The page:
As open datasets become more common, it becomes increasingly challenging to discover the dataset needed. One prediction estimates that by 2015 there will be over 10 million datasets available on the web (Hendler). Valuable lessons can be learnt from how document discovery evolved on the web. Early on there was a registry—all of the web could be listed on a single web page; then users and organizations had their own lists; then lists of lists. Later Google came to dominate by providing metrics on how documents link to other documents. If an analogy is drawn to the data area, it is currently in the registry era. It needs crawlers to find big datasets, good dataset metadata on contents, links between related datasets, and a relevant dataset ranking mechanism (analogous to page rank). A discovery mechanism that can only work with good quality data will drive data owners to publish their data in a better way, analogous to the way that search engine optimization (SEO) drives the quality of the current web (Tennison).
Most of the big data technologies originated in the United States and therefore have primarily been created with the English language in mind. The majority of the Internet companies serve an international audience and many of their services are eventually translated into other languages. Most services are initially launched in English though and are only translated once they gain popularity. Furthermore, certain language-related technology optimizations (e.g. search engine optimizations) might work well for English, but not for other languages. In any case, languages need to be taken into account at the very beginning, especially in Europe, and should play an import role in creating big data architectures (Halevy).
4.2 Emerging Paradigms for Big Data Analysis
The rise of the Internet makes it possible to quickly reach a large audience and grow communities around topics of interest. Big data is starting to play an increasingly important role in that development. Our interviewees have mentioned this emerging paradigm on a number of occasions.
Rise of data journalists : Who are able to write interesting articles based on data uploaded by the public to infrastructure such as the Google Fusion Tables. The Guardian journalist Simon Rogers won the Best UK Internet Journalist award for his workFootnote 10 based on this platform. A feature of journalistic take-up is that data blogs typically have a high dissemination impact (Halevy).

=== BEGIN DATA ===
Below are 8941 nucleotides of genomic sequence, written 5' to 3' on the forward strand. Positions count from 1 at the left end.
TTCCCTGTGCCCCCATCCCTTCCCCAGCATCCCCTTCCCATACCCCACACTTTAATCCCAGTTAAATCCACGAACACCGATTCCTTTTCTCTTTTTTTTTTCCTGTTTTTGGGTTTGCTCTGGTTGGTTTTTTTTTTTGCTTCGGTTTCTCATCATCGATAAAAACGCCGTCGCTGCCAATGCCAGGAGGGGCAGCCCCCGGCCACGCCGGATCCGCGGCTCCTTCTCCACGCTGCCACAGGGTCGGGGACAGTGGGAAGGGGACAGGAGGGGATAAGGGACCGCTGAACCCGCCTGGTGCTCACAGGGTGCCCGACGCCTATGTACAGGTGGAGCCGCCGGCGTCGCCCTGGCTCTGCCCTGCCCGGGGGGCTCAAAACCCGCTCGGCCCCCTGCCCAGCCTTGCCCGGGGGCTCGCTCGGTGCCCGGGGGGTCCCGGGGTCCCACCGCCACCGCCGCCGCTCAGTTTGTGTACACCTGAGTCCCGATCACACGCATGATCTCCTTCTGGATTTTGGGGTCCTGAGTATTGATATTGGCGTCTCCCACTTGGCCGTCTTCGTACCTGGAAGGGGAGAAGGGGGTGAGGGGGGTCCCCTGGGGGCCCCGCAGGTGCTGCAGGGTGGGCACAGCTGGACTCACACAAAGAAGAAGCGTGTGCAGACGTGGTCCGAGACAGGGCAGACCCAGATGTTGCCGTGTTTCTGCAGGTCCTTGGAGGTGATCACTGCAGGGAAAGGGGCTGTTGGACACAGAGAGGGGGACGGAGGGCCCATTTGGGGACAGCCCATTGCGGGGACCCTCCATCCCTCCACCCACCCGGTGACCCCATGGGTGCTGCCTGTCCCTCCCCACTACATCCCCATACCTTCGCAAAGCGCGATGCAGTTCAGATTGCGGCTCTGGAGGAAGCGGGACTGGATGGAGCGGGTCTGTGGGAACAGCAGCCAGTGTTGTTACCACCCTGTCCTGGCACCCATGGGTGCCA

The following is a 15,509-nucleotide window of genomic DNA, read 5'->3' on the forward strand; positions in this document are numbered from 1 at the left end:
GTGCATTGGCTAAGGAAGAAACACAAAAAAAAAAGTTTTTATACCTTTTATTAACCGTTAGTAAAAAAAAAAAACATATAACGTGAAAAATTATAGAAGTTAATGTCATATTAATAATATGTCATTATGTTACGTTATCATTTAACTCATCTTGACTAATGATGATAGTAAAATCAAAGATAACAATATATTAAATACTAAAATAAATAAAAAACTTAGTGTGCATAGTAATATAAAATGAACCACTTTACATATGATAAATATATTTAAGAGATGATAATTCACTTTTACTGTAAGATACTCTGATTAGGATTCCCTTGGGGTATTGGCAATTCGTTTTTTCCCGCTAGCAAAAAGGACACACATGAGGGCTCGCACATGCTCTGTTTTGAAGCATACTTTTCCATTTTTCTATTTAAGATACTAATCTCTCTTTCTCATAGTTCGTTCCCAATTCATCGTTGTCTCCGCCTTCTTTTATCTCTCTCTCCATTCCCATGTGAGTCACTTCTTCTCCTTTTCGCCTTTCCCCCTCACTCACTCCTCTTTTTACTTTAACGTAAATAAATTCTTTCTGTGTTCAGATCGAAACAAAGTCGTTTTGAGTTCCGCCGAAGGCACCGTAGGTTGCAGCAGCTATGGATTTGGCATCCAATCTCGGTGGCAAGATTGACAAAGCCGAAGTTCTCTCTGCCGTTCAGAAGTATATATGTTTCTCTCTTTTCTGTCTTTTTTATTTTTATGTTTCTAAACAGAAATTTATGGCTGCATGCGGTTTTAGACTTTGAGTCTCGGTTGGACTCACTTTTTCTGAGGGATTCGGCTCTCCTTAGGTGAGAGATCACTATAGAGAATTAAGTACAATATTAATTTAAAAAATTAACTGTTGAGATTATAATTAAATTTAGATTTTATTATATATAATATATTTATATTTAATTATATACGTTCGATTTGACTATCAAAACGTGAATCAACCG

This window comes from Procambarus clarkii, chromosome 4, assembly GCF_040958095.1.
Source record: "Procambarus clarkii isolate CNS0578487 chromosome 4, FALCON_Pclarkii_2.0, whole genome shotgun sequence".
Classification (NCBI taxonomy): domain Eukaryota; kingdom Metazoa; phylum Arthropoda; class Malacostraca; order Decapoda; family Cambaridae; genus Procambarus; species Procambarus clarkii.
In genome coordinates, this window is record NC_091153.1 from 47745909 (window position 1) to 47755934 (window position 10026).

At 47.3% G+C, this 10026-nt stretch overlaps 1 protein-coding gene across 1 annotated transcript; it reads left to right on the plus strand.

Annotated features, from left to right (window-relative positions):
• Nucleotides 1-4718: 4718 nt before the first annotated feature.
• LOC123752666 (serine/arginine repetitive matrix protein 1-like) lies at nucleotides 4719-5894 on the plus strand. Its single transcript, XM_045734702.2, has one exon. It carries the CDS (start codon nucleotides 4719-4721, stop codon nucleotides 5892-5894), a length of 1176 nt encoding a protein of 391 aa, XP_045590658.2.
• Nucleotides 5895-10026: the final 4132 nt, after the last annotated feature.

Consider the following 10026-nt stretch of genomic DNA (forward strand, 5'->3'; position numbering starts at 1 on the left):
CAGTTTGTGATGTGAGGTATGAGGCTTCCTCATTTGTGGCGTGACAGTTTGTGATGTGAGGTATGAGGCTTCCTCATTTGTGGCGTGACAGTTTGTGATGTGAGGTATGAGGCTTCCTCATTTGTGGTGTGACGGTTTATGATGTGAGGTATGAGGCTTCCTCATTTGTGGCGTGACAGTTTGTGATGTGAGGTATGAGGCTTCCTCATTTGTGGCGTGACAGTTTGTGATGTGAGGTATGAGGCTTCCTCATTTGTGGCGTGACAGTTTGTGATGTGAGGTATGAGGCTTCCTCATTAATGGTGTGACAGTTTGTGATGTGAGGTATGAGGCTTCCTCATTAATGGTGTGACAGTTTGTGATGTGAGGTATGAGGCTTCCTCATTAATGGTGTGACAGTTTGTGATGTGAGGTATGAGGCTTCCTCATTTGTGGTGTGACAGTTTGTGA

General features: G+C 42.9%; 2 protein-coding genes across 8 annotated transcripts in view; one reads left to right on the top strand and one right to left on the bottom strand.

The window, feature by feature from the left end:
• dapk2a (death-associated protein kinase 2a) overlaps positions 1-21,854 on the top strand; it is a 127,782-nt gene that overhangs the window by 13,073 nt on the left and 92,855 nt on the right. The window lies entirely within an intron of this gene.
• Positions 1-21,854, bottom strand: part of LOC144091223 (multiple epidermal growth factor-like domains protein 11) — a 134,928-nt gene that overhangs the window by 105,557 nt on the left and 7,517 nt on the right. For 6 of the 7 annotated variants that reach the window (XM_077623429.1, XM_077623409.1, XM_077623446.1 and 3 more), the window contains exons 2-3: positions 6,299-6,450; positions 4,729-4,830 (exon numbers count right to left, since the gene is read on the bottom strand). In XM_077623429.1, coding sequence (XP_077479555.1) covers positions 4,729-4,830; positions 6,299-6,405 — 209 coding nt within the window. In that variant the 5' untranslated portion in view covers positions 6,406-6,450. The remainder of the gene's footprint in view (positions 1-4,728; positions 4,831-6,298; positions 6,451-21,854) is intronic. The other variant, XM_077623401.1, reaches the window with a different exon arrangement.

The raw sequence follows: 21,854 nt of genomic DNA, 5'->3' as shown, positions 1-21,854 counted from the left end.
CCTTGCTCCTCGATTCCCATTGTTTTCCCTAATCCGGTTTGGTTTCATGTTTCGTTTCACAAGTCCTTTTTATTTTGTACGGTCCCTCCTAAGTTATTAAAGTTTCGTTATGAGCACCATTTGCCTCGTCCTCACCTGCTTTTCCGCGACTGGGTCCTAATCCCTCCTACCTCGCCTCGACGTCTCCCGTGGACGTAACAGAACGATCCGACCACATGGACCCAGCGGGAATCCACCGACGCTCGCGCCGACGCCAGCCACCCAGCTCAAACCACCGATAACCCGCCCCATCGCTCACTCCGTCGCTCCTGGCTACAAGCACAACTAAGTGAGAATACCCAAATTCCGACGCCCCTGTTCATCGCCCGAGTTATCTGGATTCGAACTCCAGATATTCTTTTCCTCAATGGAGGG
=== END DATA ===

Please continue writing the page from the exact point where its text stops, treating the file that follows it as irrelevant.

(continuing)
Community engagement in local political issues: Two months after the school massacre in ConnecticutFootnote 11 local citizens started looking at data related to gun permit applications in two locations and exposed this on a map.Footnote 12 This led to a huge discussion on the related issues (Halevy).
Engagement through community data collection and analysis: The company COSM (formerly Pachube) has been driving a number of community-led efforts. The main idea behind these is that the way data is collected introduces specific slants on how the data can be interpreted and used. Getting communities involved has various benefits: the number of data collection points can be dramatically increased; communities will often create bespoke tools for the particular situation and to handle any problems in data collection; and citizen engagement is increased significantly.
In one example, the company crowd sourced real-time radiation monitoring in Japan following the problem with reactors in Fukushima. There are now hundreds of radiation-related feeds from Japan on Pachube, monitoring conditions in real time and underpinning more than half a dozen incredibly valuable applications built by people around the world. These combine “official” data, “unofficial” data, and also real-time networked Geiger counter measurements contributed by concerned citizens (Haque).
Community engagement to educate and improve scientific involvement: Communities can be very useful in collecting data. Participation in such projects allows the public to obtain a better understanding of certain scientific activities and therefore helps to educate people in these topics. That increase in understanding will further stimulate the development and appreciation of upcoming technologies and therefore result in a positive self-reinforcing cycle (Thompson).